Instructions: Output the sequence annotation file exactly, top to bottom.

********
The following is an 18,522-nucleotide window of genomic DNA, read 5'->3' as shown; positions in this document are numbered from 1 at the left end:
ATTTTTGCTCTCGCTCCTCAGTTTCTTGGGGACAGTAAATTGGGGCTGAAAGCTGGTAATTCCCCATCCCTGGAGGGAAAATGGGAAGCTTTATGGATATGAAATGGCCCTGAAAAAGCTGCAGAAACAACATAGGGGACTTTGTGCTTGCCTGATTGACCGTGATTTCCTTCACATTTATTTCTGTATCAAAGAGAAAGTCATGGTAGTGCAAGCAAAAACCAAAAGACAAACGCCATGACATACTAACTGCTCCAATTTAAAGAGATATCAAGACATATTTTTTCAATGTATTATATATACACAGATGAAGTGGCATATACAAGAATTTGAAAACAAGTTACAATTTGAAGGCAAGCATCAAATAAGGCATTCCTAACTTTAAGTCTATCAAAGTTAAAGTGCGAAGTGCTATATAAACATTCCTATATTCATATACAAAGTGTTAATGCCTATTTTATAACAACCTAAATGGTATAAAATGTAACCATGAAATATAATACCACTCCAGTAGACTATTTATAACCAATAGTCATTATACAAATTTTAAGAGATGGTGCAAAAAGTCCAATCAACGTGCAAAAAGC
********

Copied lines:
The following is an 18,522-nucleotide window of genomic DNA, read 5'->3' as shown; positions in this document are numbered from 1 at the left end:
ATTTTTGCTCTCGCTCCTCAGTTTCTTGGGGACAGTAAATTGGGGCTGAAAGCTGGTAATTCCCCATCCCTGGAGGGAAAATGGGAAGCTTTATGGATATGAAATGGCCCTGAAAAAGCTGCAGAAACAACATAGGGGACTTTGTGCTTGCCTGATTGACCGTGATTTCCTTCACATTTATTTCTGTATCAAAGAGAAAGTCATGGTAGTGCAAGCAAAAACCAAAAGACAAACGCCATGACATACTAACTGCTCCAATTTAAAGAGATATCAAGACATATTTTTTCAATGTATTATATATACACAGATGAAGTGGCATATACAAGAATTTGAAAACAAGTTACAATTTGAAGGCAAGCATCAAATAAGGCATTCCTAACTTTAAGTCTATCAAAGTTAAAGTGCGAAGTGCTATATAAACATTCCTATATTCATATACAAAGTGTTAATGCCTATTTTATAACAACCTAAATGGTATAAAATGTAACCATGAAATATAATACCACTCCAGTAGACTATTTATAACCAATAGTCATTATACAAATTTTAAGAGATGGTGCAAAAAGTCCAATCAACGTGCAAAAAGC